‘Don’t mortgage your future for peanuts, demand what is rightfully yours by voting wisely’
Section 9(4) of the Constitution of the Nigerian Bar Association (2015), states that, “Election into national offices shall be by universal suffrage and electronic voting as set out in the Second Schedule” and that “All members of the association shall be eligible to vote at the general elections for national executives provided that such members must belong to a branch and must have paid both their practicing fees and branch dues as at when due, i.e. before March 31 of every year, and are duly ascertained to vote at that election.”
This translates to mean that any legal professional who is a registered member of a branch and is financially up to date with practicing fees and branch dues as at when due is eligible to vote.
According to Wikipedia, “Democracy is a system of government in which the citizens exercise power directly or elect representatives from among themselves to form a governing body such as a parliament. Democracy is sometimes referred to as ‘rule of the majority’.”
The same applies in the Nigerian legal industry as every two years lawyers are given the opportunity to elect national executives of the NBA. With the coming of universal suffrage and electronic voting, every ascertained member of the NBA can elect officers of their choice in the comfort of their homes via the internet, unlike in the hay days when delegates where sent from branches.
Around 6,000 lawyers casted their votes at the last NBA national election in 2016, out of the over 100,000 lawyers in Nigeria.
It is not enough to only comment on the problems facing the legal profession. Majority of the lawyers should participate actively in being part of proffering viable solutions to the problems. For the opinion of the majority to count, majority of the lawyers ought to be eligible to partake in deciding the fate of the profession.
Most avoidable problems have become stumbling blocks in modern day legal practice development because for a long time, majority of legal professionals stood on the sidelines while a minority decided the fate of the association. There are so many lawyers in the country plying their trade in other industries who are completely unaware of the activities of the NBA, making it ironic that in Nigeria we have members called to the Nigerian Bar who do not associate with the NBA.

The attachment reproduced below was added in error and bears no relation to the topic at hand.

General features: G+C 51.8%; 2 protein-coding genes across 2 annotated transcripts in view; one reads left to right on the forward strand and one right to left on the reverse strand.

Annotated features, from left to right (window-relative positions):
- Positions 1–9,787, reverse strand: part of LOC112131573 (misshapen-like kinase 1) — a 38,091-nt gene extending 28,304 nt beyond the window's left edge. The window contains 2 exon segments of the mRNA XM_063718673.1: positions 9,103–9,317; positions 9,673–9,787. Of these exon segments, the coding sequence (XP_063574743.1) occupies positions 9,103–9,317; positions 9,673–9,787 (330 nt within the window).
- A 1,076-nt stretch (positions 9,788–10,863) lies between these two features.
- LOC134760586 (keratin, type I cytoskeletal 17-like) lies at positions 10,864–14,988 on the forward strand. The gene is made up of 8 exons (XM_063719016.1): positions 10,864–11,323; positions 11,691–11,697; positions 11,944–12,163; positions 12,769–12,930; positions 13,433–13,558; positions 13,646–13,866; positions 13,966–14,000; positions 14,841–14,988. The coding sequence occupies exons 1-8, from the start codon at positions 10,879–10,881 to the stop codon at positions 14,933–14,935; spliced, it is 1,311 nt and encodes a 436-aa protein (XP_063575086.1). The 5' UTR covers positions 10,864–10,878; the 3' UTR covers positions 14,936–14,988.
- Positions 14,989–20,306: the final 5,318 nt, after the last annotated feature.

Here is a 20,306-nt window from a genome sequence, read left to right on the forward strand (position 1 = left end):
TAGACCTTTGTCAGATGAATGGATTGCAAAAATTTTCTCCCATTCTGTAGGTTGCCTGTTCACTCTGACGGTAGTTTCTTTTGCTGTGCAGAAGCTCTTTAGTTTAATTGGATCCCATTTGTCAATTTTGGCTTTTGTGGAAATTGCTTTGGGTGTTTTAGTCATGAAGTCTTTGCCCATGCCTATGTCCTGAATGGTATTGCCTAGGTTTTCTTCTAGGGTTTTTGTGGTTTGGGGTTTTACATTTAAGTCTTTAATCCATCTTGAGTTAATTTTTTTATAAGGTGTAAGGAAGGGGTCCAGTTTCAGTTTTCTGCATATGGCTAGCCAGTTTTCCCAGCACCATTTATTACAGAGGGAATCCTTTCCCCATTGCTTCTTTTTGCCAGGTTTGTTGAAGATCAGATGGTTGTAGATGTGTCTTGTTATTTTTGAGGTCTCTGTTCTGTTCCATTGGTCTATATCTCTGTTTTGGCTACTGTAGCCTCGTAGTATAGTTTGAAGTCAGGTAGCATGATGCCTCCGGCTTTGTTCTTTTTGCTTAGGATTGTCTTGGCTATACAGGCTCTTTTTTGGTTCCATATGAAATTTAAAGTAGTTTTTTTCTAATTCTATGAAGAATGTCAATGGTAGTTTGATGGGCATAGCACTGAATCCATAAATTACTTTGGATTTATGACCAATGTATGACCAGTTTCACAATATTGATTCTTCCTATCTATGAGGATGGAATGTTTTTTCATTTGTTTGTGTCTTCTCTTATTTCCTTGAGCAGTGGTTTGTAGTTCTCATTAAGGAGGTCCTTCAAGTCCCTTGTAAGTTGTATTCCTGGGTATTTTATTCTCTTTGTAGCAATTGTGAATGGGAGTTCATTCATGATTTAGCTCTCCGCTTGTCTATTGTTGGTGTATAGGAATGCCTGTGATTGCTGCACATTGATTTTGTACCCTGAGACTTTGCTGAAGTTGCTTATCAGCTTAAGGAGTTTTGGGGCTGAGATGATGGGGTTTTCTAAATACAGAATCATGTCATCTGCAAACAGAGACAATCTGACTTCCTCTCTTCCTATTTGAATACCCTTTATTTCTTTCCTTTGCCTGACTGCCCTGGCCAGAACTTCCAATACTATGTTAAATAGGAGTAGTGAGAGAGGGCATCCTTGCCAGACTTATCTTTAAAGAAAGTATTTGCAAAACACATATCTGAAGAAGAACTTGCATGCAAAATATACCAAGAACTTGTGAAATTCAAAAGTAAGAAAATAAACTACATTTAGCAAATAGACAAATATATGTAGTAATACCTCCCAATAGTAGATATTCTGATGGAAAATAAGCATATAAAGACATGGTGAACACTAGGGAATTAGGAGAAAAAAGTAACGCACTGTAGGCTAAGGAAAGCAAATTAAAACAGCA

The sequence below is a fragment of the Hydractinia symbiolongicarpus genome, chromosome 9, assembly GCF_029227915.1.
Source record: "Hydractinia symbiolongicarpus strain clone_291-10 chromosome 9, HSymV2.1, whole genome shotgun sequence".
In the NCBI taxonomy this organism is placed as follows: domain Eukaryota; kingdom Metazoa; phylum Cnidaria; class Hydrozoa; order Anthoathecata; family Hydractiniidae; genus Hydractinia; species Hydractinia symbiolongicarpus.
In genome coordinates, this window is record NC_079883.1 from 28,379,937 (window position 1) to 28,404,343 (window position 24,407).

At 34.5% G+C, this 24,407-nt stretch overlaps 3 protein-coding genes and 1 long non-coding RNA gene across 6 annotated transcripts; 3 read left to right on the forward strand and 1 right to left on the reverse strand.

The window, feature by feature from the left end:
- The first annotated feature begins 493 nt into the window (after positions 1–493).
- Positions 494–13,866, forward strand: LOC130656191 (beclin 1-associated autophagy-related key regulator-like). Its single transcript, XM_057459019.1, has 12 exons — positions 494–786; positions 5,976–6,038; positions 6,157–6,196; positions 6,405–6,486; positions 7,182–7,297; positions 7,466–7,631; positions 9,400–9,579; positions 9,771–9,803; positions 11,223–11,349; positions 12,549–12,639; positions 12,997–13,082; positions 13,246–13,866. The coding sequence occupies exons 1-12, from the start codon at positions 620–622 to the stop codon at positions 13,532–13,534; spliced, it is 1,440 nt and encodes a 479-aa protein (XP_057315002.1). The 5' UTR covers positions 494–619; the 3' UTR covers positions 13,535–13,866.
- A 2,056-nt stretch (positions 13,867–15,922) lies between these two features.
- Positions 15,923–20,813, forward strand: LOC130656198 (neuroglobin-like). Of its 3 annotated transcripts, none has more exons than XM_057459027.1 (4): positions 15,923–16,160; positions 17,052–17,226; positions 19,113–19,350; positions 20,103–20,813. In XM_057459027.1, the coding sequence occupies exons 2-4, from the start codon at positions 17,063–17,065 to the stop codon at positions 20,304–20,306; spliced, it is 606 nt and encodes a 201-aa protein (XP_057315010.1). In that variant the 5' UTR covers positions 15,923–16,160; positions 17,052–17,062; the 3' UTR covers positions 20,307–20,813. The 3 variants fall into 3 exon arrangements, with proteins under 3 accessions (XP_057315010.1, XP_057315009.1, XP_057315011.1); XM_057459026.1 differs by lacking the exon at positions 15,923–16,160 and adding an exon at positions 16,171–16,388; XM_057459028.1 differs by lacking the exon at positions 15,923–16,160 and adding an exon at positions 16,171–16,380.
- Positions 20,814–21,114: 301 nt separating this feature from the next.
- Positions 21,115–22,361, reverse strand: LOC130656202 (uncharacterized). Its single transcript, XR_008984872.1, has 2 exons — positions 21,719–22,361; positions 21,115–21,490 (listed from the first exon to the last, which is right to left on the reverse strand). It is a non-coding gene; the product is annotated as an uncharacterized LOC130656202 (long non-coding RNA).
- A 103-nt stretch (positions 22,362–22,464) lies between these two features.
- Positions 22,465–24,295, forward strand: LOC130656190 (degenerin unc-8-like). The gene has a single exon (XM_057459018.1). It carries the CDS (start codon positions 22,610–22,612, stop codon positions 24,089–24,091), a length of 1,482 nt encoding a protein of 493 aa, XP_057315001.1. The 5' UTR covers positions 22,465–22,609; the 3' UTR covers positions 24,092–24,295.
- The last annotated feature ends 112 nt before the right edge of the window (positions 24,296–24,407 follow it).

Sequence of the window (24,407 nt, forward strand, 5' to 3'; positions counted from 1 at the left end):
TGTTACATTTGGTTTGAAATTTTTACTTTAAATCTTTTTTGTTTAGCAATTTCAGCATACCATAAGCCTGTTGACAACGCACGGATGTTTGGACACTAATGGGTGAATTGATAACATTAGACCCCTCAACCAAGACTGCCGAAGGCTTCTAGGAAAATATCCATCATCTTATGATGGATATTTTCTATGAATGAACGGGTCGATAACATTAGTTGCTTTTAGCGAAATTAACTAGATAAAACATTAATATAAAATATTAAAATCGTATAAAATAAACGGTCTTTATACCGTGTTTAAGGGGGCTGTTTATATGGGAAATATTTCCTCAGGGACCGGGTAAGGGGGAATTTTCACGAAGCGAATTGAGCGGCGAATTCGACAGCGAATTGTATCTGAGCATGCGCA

In the NBA, elections are conducted for members to elect representatives of their choice. It is an obligation on us (lawyers) all to the legal profession to decide those who run the affairs of the association using merit as yardstick. Young lawyers make up majority of the voters, and are also internet-friendly, meaning if the young ones collectively decide to take a different approach to their welfare and status in the industry, by willingly and voluntarily voting who they feel is the best candidate, then we can rest assured that the NBA is all about a strong institution, and not strong people.
It is only natural that when elections come, several members indicate interest, manifestos of how to take the association to greater heights are created, and then eligible members elect officers of the national executive. It is one thing for your vote to count, and another for your vote to actually count, that is why the Nigerian lawyer must vote wisely this time around. Do not let anyone tell you who the best candidate is, rather, examine all candidates by yourself and choose who you feel will not neglect the young generation of lawyers.
Many will come with promises to transform the legal profession into a safe haven for all, with idealistic and theoretical projects that can literarily change the life of a legal professional, and then do otherwise when they eventually become executive officers of the association.
Therefore, in performing our obligation to the profession by casting our votes, we must follow up such obligation by ensuring that the right person for the job is saddled with the responsibility to lead the association.
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